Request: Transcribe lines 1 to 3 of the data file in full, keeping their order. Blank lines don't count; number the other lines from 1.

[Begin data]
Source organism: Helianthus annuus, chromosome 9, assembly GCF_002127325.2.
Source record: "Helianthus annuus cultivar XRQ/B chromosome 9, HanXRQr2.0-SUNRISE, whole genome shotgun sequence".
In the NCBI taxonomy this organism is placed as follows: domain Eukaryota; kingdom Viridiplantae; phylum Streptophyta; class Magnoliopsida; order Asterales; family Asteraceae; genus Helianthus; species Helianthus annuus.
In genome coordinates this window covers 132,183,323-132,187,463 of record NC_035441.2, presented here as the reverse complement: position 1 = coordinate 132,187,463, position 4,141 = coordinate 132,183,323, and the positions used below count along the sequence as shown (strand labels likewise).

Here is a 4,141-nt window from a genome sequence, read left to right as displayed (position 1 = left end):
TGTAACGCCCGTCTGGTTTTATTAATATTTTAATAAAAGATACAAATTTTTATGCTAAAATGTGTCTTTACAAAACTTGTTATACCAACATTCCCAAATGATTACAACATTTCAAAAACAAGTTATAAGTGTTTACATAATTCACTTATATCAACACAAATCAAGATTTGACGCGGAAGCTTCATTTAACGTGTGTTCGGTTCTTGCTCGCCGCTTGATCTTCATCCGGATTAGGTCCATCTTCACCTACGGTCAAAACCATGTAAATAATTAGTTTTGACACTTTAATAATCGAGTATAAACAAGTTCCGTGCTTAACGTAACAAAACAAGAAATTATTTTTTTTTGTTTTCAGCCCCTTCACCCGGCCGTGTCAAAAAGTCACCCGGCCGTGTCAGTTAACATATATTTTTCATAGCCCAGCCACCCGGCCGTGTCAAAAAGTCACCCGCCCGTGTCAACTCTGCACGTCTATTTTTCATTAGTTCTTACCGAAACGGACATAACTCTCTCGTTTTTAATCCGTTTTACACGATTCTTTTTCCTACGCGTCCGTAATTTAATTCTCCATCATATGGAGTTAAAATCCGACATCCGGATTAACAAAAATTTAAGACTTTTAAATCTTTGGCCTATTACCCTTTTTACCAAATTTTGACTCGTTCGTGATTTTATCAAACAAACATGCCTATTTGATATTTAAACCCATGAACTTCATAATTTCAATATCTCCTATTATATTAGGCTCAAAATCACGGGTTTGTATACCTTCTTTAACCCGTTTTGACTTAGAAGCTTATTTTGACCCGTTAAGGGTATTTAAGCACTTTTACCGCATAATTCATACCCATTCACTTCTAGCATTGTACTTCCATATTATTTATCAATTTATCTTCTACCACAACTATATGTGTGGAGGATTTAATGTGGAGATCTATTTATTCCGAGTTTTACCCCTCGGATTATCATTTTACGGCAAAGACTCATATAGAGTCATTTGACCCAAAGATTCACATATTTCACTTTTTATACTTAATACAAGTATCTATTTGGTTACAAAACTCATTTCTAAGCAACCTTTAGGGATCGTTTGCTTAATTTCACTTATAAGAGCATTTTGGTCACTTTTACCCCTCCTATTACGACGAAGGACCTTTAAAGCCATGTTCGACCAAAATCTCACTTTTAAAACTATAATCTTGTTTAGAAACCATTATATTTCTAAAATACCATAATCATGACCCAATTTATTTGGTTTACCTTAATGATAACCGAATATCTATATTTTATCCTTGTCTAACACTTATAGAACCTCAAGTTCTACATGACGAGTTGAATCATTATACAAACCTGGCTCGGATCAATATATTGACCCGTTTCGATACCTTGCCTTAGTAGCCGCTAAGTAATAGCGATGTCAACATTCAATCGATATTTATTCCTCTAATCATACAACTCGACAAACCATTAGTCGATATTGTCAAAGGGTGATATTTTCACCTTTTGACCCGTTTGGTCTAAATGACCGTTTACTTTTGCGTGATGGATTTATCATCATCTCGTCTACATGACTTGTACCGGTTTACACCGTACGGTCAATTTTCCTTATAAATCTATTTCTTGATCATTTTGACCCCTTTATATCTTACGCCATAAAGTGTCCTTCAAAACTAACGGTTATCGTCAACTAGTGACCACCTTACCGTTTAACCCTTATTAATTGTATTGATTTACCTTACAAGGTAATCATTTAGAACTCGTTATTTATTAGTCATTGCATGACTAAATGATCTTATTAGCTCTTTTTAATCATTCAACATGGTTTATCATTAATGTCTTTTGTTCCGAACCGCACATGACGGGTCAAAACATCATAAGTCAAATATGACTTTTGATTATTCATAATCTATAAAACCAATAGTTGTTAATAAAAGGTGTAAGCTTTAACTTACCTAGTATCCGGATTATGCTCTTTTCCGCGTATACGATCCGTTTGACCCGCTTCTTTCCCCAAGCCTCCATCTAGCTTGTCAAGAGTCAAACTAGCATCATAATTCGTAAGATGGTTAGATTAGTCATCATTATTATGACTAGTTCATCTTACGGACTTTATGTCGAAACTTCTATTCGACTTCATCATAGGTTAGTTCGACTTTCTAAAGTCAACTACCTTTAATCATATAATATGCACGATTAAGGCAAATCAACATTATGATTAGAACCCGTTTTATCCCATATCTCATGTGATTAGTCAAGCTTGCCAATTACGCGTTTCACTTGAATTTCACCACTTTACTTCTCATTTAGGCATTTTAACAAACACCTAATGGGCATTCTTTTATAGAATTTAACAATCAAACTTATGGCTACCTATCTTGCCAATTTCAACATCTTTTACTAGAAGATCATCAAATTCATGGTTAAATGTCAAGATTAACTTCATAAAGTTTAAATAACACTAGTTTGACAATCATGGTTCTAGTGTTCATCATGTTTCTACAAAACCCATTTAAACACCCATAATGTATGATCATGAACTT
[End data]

Source organism: Helianthus annuus, chromosome 9, assembly GCF_002127325.2.
Source record: "Helianthus annuus cultivar XRQ/B chromosome 9, HanXRQr2.0-SUNRISE, whole genome shotgun sequence".
In the NCBI taxonomy this organism is placed as follows: domain Eukaryota; kingdom Viridiplantae; phylum Streptophyta; class Magnoliopsida; order Asterales; family Asteraceae; genus Helianthus; species Helianthus annuus.